Effective Expert Advocacy Tips

In November, The New York Junior League’s Advocates for Public Policy (APP) Committee hosted a special meeting with guest speaker Basil Smikle, the Executive Director of the New York State Democratic Party. Smikle graciously allowed the committee to interview him about the state political process, effective advocacy approaches, and important issues that are being considered in the New York State Senate and Assembly. As a bipartisan advocacy group, APP was delighted to hear Mr. Smikle’s recommendations based on decades of experience working with a diverse group of clients from all sectors and political inclinations.

Before his current post as the second-ranking official of the New York State Democratic Party, Smikle managed a political and policy consulting firm and worked with politicians, nonprofits and corporations alike. Previous clients include New York City Mayor Michael Bloomberg, the William Jefferson Clinton Foundation, the New York Urban League, AT&T, Senator Joe Lieberman, former New York City Schools Chancellor Joel Klein, and the New York City Center for Charter School Excellence. He also served as a senior aide to Hillary Rodham Clinton during her first Senate campaign, and later on her Senate staff.

Smikle began the conversation by asking the committee a simple question: “Do you know what political parties do?” He proceeded to explain that a political party is composed of several levels. The National Party Committee, which is what usually comes to mind, meets several times a year to set the agenda on the national stage and focuses on the presidential race. The State Party shares resources and branding with the National Committee and implements the vision of the National Party and the Governor of the State of New York. The State Committee engages and expands the voter base and focuses on State issues in the State legislature. Finally, the County Committee focuses on hyper-local issues.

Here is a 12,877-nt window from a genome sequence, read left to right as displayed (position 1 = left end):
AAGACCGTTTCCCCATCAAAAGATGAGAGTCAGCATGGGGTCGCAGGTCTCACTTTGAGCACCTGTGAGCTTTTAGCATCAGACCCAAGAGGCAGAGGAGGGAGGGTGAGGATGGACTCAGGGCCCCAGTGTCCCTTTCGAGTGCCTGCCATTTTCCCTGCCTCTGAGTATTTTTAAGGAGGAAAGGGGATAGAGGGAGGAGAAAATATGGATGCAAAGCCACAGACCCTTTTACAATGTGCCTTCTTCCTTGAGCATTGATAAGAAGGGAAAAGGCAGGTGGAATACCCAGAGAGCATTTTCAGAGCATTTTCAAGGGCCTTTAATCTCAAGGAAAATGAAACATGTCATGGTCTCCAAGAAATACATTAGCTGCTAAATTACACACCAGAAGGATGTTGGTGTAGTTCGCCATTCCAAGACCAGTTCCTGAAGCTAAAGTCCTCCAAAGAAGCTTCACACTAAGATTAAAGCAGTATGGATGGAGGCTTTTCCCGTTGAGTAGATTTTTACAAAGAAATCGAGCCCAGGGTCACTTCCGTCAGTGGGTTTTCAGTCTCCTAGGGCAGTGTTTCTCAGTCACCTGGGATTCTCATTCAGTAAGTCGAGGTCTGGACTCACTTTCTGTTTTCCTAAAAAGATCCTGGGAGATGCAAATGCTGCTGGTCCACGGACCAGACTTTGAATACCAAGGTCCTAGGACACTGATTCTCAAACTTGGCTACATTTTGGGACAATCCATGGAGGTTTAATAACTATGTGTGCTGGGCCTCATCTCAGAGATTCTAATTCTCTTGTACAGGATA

“Most politics that affect you day to day are state politics,” said Mr. Smikle.

For this precise reason, each year APP participates in Advocacy Day in Albany where the committee and members of NYJL and other Junior Leagues of the New York State meet with State senators and assembly members and advocate for a state issue impacting women, children and families of New York. As we gear up this day in the spring, APP asked Mr. Smikle to share some advice about effective advocacy approaches. Here were his recommendations:

  1. Pay attention to multiple bills that address similar issues. This indicates increased interest in the issue from several groups, which increases the likelihood of success. Eventually, the discussion to consolidate is bound to happen.
  2. Build relationships with the key members of the legislature such as the Senate Leader and the Speaker of the Assembly. Get to know the Chair of the committee behind the bill and all the committee members and ensure they know your stance. Think about how to touch these contacts and how many points of familiarity you need to effect change.
  3. Influential independent caucuses that transcend party lines can be your powerful allies. For example, the IDC (Independent Democratic Committee) is a caucus of 8 Democratic Senators who caucus with the Republican leaders of the state. Neither the Republicans, nor the Democrats, can pass legislation without their vote.
  4. Research the major donors of the legislators you’ve identified as being critical to the passage of your bill. Look at the campaign filings to determine who gave money to the sponsors and opposers of the bill. Contact these individuals, organizations and companies to let them know your stance – they have influence!